Bloomberg to Publish Calculations Related to IBOR Fallbacks

Bloomberg to Publish Calculations Related to IBOR Fallbacks

Bloomberg Begins Publishing Calculations Related to IBOR Fallbacks

New York, NY, July 21, 2020 — Bloomberg and the International Swaps and Derivatives Association, Inc. (ISDA) today announced that Bloomberg Index Services Limited (BISL) has begun calculating and publishing fallbacks that ISDA intends to implement for certain key interbank offered rates (IBORs).

ISDA will soon publish amendments to its standard interest rate derivatives definitions to incorporate these new fallbacks, which are adjusted versions of various risk-free rates (RFRs). RFRs, which are overnight rates without a credit component, are inherently different from IBORs, which have term structures and credit sensitive elements.

Accordingly, ISDA is implementing adjusted versions of the RFRs to serve as IBOR fallbacks based on feedback received from several market consultations regarding these differences.  In July 2019, ISDA announced that Bloomberg had been selected to calculate and publish these adjusted RFRs as fallbacks following an in-depth selection process. The contractual changes to embed the fallbacks are due to take effect in ISDA’s derivatives documentation at the end of the year.

Calculations published by BISL include the adjusted RFR (compounded in arrears), the spread adjustment and the ‘all in’ IBOR fallback rates for the following IBORs across various tenors: the Australian dollar Bank Bill Swap Rate (BBSW), the Canadian Dollar Offered Rate (CDOR), Swiss franc LIBOR, EURIBOR, euro LIBOR, sterling LIBOR, HIBOR, euroyen TIBOR, yen LIBOR, TIBOR and US dollar LIBOR.

“The introduction of robust new fallbacks for derivatives contracts will significantly reduce the systemic risk posed by a permanent cessation of a key IBOR. Publishing indicative spread adjustments and all-in fallback rates now will help firms as they prepare to implement the new fallback methodology,” said Scott O’Malia, ISDA’s Chief Executive.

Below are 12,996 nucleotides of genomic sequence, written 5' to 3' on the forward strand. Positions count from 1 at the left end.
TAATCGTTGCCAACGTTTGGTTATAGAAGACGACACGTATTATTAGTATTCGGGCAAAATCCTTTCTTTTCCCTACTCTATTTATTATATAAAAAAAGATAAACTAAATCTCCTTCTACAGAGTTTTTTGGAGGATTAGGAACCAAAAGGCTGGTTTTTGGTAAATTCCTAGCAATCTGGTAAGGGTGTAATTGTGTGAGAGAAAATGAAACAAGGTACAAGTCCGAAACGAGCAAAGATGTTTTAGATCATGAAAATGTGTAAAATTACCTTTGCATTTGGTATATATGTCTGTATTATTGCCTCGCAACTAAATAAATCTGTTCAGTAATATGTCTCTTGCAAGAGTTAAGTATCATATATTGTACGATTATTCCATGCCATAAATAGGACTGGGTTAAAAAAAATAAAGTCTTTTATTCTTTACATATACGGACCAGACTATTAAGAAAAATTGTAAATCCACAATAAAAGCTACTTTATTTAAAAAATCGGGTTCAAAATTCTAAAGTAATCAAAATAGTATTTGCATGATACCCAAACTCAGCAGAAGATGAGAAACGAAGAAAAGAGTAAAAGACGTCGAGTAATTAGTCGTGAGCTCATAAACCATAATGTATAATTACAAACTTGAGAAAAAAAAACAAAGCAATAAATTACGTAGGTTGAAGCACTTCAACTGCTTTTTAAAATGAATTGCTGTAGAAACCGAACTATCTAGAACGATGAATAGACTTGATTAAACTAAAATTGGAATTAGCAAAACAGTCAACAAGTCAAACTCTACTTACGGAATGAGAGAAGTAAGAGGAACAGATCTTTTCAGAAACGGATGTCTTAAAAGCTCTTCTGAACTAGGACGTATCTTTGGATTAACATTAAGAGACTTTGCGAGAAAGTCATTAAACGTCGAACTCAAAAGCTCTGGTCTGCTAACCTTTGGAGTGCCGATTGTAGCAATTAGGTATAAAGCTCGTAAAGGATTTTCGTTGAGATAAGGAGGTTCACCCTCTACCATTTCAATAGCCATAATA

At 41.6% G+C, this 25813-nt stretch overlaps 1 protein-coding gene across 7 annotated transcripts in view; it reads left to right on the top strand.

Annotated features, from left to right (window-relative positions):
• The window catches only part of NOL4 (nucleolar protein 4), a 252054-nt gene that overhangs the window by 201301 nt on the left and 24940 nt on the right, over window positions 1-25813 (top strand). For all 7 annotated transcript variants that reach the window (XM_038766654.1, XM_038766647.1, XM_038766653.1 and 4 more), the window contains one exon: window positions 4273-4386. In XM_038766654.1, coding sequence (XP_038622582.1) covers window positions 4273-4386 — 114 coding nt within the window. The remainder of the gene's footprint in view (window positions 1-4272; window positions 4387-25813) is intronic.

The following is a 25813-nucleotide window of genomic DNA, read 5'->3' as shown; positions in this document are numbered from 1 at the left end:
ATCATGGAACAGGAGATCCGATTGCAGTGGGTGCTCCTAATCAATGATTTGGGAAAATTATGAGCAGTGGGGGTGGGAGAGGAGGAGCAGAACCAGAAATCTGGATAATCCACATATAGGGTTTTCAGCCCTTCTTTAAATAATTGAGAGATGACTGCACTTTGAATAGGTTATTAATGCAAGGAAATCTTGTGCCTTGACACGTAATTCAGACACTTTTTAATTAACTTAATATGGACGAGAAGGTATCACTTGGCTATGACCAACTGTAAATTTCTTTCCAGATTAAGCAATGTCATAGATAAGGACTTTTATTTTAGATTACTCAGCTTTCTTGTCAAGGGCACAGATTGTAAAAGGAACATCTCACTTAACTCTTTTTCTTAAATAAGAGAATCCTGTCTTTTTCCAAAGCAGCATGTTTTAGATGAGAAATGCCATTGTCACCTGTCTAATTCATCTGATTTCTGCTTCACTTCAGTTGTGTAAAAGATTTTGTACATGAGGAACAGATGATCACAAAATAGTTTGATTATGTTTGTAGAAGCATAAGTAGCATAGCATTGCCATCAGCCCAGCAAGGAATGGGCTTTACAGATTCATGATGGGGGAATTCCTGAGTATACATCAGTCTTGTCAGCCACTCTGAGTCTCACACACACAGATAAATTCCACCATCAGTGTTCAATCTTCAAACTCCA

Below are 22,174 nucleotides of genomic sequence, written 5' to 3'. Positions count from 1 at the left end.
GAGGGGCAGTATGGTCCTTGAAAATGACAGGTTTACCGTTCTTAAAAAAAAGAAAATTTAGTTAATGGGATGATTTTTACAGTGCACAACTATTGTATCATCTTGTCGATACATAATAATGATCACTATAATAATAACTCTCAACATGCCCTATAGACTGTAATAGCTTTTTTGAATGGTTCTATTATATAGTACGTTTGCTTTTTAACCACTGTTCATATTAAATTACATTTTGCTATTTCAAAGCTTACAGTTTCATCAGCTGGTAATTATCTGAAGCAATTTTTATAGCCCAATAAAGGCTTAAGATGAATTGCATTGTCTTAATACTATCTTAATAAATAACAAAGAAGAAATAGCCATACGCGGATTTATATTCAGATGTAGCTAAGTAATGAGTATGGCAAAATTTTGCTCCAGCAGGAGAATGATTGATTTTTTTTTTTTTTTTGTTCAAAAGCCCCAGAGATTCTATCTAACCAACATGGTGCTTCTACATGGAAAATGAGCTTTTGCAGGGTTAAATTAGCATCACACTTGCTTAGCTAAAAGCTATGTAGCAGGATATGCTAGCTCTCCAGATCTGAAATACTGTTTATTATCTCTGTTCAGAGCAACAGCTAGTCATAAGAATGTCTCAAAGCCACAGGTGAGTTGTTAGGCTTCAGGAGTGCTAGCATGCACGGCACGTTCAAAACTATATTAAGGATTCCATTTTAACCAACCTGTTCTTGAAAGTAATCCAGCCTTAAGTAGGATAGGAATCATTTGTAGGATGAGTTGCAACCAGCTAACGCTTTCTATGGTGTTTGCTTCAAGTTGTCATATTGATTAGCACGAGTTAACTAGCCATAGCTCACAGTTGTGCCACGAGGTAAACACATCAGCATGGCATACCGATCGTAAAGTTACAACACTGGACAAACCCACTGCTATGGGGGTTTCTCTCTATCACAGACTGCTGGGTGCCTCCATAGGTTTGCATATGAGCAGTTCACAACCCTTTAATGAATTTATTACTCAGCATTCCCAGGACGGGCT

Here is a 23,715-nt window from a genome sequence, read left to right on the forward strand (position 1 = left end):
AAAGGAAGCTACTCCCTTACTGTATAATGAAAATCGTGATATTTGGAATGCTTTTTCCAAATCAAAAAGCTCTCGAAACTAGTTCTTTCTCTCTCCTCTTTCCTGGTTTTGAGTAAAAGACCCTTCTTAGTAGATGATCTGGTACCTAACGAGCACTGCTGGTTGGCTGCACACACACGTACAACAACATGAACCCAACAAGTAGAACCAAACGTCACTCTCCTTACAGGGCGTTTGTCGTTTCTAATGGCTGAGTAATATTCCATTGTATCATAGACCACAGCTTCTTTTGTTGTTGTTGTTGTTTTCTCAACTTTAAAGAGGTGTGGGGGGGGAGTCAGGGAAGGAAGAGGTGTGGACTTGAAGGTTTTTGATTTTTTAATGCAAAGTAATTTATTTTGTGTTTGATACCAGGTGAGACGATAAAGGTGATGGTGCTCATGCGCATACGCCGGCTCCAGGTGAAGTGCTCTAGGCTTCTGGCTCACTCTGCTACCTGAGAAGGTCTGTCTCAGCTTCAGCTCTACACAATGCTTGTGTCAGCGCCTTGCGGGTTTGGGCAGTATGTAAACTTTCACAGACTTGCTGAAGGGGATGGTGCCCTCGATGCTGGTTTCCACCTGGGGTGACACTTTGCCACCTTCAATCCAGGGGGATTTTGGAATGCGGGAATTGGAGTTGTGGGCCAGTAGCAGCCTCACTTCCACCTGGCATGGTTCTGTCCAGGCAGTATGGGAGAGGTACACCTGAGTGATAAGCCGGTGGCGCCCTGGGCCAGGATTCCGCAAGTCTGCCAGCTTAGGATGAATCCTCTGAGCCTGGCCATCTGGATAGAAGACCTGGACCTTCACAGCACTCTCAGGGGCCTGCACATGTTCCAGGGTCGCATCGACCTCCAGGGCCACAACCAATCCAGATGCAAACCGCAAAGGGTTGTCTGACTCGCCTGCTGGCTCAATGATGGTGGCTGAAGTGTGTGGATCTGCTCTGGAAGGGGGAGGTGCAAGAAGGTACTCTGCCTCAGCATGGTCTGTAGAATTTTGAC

“We are pleased to partner with ISDA to support the markets through the calculation and distribution of IBOR fallbacks. This is an important move forward as we continue to help our clients with their IBOR transition efforts,” said Umesh Gajria, Global Head of Index Linked Products at Bloomberg. “Our role as fallback adjustment provider enables us to deliver an important service, supported by our broad distribution channels and the strength of Bloomberg’s index business as we remain focused on bringing transparency to the markets.”

Bloomberg will make the adjusted RFRs, spread adjustments and all-in fallback rates broadly available to industry participants through various distribution channels, including the Bloomberg Terminal®, where the data will be displayed on FBAK <GO>, and other Bloomberg solutions including the desktop API and Bloomberg Data License. The real time data will also become available through authorized redistributors, and is publicly available on the Bloomberg website on a delayed basis.

While the fallbacks are not separate benchmarks from the RFRs for regulatory purposes, the calculations are being performed by BISL, which is authorized by the Financial Conduct Authority as a regulated UK benchmark administrator under the European Union Benchmarks Regulation. BISL has conducted index administration since 2014, including serving as the administrator of the Bloomberg Barclays fixed income indices.

Additional information about the methodology and implementation of IBOR fallback rate calculations can be found on the ISDA website and on ISDA <GO> via the Bloomberg Terminal.

A fact sheet on the new fallbacks is available here.

Related articles

  1. The first amendments to the CFTC's swap data reporting rules come into effect on December 5.

  2. CEDX is planning to expand its range of products in 2023, subject to regulatory approvals.

  3. The paper proposes a path forward for standard SLD documentation.

  4. Exchange group’s crypto suite has had consistent volume and open interest growth.

  5. The derivatives venue owned by FTX wanted to offer products that were not fully collateralized.